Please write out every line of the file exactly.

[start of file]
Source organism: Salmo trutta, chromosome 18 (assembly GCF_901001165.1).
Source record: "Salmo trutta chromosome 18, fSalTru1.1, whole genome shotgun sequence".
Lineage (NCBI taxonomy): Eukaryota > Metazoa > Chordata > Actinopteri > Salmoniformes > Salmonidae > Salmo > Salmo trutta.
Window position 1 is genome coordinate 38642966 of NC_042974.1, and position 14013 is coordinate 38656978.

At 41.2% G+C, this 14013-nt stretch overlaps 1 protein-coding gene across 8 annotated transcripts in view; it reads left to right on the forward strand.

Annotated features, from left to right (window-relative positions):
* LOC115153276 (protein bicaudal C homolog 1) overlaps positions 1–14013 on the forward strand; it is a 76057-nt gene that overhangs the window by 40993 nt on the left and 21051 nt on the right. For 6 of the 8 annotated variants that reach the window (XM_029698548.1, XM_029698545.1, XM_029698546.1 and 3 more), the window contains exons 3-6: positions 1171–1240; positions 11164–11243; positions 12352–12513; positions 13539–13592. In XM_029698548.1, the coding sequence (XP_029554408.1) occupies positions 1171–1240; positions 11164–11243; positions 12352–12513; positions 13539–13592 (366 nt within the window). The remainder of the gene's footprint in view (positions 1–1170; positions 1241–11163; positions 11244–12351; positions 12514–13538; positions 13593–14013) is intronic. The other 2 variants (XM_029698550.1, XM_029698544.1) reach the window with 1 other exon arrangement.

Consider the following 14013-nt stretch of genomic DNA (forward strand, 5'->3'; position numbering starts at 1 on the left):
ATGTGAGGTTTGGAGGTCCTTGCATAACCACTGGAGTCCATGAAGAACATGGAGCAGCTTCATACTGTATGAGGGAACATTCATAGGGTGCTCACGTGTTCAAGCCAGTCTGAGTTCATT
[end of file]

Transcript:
Source organism: Salmo trutta, chromosome 18 (assembly GCF_901001165.1).
Source record: "Salmo trutta chromosome 18, fSalTru1.1, whole genome shotgun sequence".
Lineage (NCBI taxonomy): Eukaryota > Metazoa > Chordata > Actinopteri > Salmoniformes > Salmonidae > Salmo > Salmo trutta.
Window position 1 is genome coordinate 38642966 of NC_042974.1, and position 14013 is coordinate 38656978.

At 41.2% G+C, this 14013-nt stretch overlaps 1 protein-coding gene across 8 annotated transcripts in view; it reads left to right on the forward strand.

Annotated features, from left to right (window-relative positions):
* LOC115153276 (protein bicaudal C homolog 1) overlaps positions 1–14013 on the forward strand; it is a 76057-nt gene that overhangs the window by 40993 nt on the left and 21051 nt on the right. For 6 of the 8 annotated variants that reach the window (XM_029698548.1, XM_029698545.1, XM_029698546.1 and 3 more), the window contains exons 3-6: positions 1171–1240; positions 11164–11243; positions 12352–12513; positions 13539–13592. In XM_029698548.1, the coding sequence (XP_029554408.1) occupies positions 1171–1240; positions 11164–11243; positions 12352–12513; positions 13539–13592 (366 nt within the window). The remainder of the gene's footprint in view (positions 1–1170; positions 1241–11163; positions 11244–12351; positions 12514–13538; positions 13593–14013) is intronic. The other 2 variants (XM_029698550.1, XM_029698544.1) reach the window with 1 other exon arrangement.

Consider the following 14013-nt stretch of genomic DNA (forward strand, 5'->3'; position numbering starts at 1 on the left):
ATGTGAGGTTTGGAGGTCCTTGCATAACCACTGGAGTCCATGAAGAACATGGAGCAGCTTCATACTGTATGAGGGAACATTCATAGGGTGCTCACGTGTTCAAGCCAGTCTGAGTTCATT